http://www.ncbi.nlm.nih.gov/pmc/articles/PMC4326274/

    Biomed Res Int. 2015;2015:524948.

    Novel insights on nutrient management of sarcopenia in elderly.

    Sarcopenia is defined as a syndrome characterized by progressive and generalized loss of muscle mass and strength. The more rationale approach to delay the progression of sarcopenia is based on the combination of proper nutrition, possibly associated with the use of dietary supplements and a regular exercise program. We performed a narrative literature review to evaluate the till-now evidence regarding (1) the metabolic and nutritional correlates of sarcopenia; (2) the optimum diet therapy for the treatment of these abnormalities. This review included 67 eligible studies. In addition to the well recognized link between adequate intake of proteins/amino acids and sarcopenia, the recent literature underlines that in sarcopenic elderly subjects there is an unbalance in vitamin D synthesis and in omega-6/omega-3 PUFA ratio. Given the detrimental effect of these metabolic abnormalities, a change in the lifestyle must be the cornerstone in the treatment of sarcopenia. The optimum diet therapy for the sarcopenia treatment must aim at achieving specific metabolic goals, which must be reached through accession of the elderly to specific personalized dietary program aimed at achieving and/or maintaining muscle mass; increasing their intake of fish (4 times/week) or taking omega-3 PUFA supplements; taking vitamin D supplementation, if there are low serum levels.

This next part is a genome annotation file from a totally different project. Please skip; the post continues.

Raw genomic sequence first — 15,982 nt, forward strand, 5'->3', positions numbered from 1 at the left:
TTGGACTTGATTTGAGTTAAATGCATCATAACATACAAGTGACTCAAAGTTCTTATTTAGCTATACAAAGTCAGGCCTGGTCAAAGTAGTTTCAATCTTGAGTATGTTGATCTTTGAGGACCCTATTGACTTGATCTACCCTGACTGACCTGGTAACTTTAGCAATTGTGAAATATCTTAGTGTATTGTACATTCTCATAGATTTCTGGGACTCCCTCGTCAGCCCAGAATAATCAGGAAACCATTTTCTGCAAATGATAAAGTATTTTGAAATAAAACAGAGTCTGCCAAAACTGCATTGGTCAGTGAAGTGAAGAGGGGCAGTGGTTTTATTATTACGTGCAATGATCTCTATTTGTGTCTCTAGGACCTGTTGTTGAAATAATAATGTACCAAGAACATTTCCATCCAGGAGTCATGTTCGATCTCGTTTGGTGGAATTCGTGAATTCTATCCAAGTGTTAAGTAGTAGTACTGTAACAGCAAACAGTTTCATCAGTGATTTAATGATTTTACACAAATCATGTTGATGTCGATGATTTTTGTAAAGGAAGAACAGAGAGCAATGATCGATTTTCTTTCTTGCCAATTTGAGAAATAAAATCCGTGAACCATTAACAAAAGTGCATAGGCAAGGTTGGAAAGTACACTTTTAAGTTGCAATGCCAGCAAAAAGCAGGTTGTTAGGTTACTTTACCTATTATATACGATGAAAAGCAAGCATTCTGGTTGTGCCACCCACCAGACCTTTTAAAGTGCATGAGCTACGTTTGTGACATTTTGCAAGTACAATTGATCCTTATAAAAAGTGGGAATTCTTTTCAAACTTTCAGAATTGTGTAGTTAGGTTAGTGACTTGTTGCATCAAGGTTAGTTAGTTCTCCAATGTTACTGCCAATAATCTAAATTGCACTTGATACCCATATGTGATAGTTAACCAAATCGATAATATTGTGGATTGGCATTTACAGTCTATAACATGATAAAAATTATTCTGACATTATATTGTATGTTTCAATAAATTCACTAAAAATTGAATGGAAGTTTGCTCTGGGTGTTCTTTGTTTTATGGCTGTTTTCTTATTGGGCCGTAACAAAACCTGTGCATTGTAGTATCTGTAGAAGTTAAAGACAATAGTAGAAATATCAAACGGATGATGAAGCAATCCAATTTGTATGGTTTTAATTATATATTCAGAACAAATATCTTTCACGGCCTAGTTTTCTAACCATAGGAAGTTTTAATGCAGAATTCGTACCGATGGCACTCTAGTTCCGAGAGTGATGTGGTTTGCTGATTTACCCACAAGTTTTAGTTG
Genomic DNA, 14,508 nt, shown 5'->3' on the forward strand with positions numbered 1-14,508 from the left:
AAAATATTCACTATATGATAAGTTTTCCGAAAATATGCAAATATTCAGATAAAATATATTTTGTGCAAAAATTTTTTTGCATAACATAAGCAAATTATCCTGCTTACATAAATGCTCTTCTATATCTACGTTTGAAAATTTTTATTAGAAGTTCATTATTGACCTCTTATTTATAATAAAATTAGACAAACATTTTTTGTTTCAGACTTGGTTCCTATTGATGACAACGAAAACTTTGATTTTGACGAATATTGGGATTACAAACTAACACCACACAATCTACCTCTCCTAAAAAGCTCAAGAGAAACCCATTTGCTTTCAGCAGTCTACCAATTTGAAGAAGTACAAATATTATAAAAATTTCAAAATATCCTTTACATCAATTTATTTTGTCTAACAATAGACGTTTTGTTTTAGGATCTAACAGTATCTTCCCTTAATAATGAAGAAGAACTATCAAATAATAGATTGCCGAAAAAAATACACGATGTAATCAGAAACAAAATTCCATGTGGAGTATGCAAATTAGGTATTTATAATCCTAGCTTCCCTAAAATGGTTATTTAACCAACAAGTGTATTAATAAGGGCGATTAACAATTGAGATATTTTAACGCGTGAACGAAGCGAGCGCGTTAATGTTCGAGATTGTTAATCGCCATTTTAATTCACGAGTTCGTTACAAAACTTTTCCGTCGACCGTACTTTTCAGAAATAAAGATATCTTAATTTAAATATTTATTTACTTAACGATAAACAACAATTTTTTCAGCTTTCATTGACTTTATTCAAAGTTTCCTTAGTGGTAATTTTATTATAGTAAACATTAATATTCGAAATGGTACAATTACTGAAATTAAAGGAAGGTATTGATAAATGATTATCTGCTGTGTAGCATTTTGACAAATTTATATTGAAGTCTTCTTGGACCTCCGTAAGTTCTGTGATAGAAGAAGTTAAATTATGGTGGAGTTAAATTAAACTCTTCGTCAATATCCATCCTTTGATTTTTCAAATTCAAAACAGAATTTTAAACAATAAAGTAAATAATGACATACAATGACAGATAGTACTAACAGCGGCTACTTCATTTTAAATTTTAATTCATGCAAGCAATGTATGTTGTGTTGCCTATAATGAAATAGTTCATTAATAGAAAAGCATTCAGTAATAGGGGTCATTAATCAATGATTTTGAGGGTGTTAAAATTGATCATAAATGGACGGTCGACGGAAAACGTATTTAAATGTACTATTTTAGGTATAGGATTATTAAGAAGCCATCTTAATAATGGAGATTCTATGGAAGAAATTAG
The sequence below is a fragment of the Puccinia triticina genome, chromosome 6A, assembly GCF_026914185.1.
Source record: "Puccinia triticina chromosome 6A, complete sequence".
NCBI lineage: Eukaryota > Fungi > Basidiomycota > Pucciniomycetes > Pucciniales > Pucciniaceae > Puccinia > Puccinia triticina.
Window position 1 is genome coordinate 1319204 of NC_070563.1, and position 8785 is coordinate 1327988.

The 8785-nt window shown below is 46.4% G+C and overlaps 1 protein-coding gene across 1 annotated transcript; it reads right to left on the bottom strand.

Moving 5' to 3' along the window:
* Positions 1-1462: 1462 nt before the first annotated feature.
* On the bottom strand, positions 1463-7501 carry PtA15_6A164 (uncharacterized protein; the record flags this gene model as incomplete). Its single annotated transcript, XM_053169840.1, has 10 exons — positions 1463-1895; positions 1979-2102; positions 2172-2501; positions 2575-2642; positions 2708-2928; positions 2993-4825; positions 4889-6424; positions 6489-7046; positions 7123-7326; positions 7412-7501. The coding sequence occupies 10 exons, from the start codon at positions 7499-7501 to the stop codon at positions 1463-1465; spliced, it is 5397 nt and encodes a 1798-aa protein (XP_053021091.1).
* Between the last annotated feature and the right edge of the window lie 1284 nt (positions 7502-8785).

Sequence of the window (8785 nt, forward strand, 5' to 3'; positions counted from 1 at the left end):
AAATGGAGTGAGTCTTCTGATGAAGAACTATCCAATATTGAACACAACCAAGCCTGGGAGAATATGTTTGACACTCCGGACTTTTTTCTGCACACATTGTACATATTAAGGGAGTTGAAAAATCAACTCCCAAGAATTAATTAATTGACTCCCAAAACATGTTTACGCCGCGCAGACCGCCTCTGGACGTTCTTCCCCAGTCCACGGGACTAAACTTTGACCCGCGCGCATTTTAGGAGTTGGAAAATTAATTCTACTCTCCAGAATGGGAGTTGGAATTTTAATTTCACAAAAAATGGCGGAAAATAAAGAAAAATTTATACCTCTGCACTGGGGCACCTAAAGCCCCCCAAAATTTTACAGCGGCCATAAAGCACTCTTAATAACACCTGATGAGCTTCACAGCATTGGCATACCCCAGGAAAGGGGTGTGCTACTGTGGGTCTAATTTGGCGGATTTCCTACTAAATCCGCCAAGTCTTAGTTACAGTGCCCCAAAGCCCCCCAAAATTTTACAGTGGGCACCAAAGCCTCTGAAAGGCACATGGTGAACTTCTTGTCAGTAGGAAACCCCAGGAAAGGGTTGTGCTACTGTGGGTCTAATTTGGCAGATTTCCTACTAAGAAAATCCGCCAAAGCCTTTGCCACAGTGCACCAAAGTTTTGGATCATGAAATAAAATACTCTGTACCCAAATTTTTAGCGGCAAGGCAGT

Be well!

    JP

  6. JP Says:

    Updated 1/31/16:

    http://www.maturitas.org/article/S0378-5122%2815%2930073-6/abstract

    Maturitas. 2016 Feb;84:11-6.